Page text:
My name is Tiffany Hawkins Williams, and I am a 55-year-old mother, daughter, wife, friend, and retired pediatric nurse practitioner. I was diagnosed with multiple myeloma in November 2013. That also makes me a 9-year survivor! I am also a myeloma health equity and disparities advocate.  

Despite a 20+ year career in healthcare, I first learned of myeloma at diagnosis. I’m sure I had heard of it in years past, but not to the degree that it resonated before directly impacting my life.  

Learning of my diagnosis wasn’t the most difficult part, telling my children was. When diagnosed, my son was a senior in high school and my daughter a sophomore in college. Watching the fear and devastation they experienced was far worse than learning of the diagnosis. I was as honest and transparent as possible with them along my journey, just as I promised. I allow them to ask questions and express their emotions; the good, the bad, and the ugly. Nothing was or is off limits.  

In the disease space, the word “resilient” is often used. There’s something about the word resilient that causes me pause. I think it’s because I’ve come to believe that it’s often used in a way that implies (unintentionally) that the opposite of resilient means something is wrong with the way a person processes the disease state.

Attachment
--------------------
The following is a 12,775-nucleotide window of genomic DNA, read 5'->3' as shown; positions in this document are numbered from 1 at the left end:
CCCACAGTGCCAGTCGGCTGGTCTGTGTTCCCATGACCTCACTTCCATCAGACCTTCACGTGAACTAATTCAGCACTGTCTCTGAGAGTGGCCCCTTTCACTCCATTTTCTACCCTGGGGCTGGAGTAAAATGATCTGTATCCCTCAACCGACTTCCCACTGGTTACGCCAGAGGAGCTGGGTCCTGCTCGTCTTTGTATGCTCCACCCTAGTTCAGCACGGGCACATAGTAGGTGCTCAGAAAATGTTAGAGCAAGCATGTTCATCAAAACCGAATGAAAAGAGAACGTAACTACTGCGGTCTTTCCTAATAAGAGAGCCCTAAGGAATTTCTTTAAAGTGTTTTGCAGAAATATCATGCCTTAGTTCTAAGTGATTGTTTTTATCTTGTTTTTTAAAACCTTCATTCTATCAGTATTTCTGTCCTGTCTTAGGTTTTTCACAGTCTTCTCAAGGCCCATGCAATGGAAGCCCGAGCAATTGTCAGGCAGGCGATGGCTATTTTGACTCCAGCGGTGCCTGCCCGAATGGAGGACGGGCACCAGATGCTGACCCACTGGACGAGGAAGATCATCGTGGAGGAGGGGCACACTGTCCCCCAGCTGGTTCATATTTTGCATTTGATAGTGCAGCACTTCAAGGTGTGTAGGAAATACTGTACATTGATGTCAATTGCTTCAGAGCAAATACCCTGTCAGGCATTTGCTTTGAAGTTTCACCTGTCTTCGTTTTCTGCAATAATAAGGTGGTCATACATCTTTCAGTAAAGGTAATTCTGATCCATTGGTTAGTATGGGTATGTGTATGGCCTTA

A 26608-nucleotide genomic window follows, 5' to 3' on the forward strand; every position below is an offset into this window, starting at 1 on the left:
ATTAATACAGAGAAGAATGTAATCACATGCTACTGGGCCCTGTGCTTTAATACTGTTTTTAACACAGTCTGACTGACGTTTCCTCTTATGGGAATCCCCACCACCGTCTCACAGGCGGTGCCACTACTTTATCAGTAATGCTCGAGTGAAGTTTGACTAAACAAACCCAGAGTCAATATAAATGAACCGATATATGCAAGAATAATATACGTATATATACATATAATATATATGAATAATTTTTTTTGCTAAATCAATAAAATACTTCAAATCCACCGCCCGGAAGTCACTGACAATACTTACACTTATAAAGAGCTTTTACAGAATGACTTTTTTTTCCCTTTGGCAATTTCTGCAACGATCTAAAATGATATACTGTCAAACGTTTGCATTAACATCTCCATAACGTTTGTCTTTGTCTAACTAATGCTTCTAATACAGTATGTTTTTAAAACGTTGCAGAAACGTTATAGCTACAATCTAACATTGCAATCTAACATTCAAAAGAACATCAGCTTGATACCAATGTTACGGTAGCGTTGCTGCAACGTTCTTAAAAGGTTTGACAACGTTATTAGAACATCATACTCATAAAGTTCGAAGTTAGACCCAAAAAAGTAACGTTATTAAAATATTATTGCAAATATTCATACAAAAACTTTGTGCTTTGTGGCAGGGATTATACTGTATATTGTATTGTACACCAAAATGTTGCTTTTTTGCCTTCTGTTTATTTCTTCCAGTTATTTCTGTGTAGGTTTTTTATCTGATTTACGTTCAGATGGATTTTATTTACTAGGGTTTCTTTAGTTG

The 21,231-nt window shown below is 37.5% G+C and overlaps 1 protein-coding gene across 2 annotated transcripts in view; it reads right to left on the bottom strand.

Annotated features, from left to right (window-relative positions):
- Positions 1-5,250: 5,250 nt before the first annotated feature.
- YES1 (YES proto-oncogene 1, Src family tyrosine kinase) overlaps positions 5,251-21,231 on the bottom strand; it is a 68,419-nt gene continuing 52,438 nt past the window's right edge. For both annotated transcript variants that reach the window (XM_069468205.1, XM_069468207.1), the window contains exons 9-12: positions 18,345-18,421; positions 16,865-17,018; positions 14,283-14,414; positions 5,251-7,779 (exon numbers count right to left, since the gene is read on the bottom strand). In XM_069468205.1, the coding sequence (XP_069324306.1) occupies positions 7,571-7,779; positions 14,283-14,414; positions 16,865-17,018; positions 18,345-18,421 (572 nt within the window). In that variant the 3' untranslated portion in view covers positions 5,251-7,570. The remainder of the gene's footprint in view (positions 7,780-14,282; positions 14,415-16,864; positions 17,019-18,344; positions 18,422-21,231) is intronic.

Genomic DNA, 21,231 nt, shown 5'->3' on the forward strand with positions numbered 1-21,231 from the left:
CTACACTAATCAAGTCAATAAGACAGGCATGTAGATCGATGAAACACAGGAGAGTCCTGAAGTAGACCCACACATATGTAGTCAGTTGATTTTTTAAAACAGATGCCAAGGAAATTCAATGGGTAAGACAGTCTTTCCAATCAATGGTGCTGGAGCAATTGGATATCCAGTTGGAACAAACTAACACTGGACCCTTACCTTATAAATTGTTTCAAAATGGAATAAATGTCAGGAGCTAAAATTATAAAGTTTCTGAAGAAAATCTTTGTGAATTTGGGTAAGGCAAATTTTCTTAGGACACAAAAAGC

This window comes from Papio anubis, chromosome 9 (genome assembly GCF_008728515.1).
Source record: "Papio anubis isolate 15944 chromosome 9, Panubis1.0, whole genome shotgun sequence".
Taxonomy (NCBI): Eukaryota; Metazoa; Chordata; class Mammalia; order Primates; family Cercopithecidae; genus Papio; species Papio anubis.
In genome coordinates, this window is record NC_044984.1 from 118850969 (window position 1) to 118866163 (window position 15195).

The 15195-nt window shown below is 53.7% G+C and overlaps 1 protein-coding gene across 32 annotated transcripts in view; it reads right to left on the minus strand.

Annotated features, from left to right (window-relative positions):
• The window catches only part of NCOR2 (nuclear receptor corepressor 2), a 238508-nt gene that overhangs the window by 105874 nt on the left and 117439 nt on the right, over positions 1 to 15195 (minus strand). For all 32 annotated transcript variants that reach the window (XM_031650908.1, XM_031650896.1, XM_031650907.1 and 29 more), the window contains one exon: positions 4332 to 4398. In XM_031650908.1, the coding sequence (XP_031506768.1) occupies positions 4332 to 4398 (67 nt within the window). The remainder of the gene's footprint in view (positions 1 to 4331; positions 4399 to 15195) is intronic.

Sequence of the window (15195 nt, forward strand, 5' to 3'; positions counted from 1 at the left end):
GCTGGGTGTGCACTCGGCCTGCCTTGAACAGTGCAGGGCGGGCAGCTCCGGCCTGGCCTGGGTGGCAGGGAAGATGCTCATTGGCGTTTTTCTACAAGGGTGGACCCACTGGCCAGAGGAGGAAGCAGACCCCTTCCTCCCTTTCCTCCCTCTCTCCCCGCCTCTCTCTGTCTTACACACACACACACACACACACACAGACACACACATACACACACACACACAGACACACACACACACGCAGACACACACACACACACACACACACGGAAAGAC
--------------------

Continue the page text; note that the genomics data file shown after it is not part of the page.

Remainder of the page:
Merriam Webster defines resilient as being capable of withstanding shock without permanent deformation or rupture. Tending to recover from or adjust easily to misfortune or change. 

Yet, my resiliency comes from love of family and drive to be the best mother, daughter, wife, and friend I can. It’s an intentional act of living my very best life.  

In the context of the definition of resilient, I can’t say that I have recovered easily for the diagnosis of cancer or the change that has resulted from it. I am just fortunate to have a village of people who love me, good health insurance, a caring healthcare team, and access to resources and knowledge that makes it easier to recover and withstand the shock of cancer without permanent damage.  

Then, also, coping with multiple myeloma as an African American woman in the U.S. healthcare system, comes with its own challenges. Like most African Americans, I experience microaggressions that contribute to disparities routinely as it relates to my myeloma journey. The most significant have been those experienced in the emergency department when assumptions are made about the legitimacy my pain, etc. However, I see the impact of disparities experienced by others in my community with myeloma. Disparities that impact one person in a community, affects all.  

Despite all this, the myeloma community remains a source of inspiration for me. I have developed the most meaningful relationships/friendships through an amazing myeloma community. I am also inspired by the growing landscape of new and expanding treatment options.  

Yet, I wish people knew the importance of being part of a myeloma network like a support group. Knowledge is power and this journey is so much easier when it’s traveled with others.  

In closing, I’m excited about the IMF’s Myeloma ACTION Month campaign this year. It asks “What’s your #MYeloma STORY? If I was to summarize in one word what my myeloma story is, that word is Hope!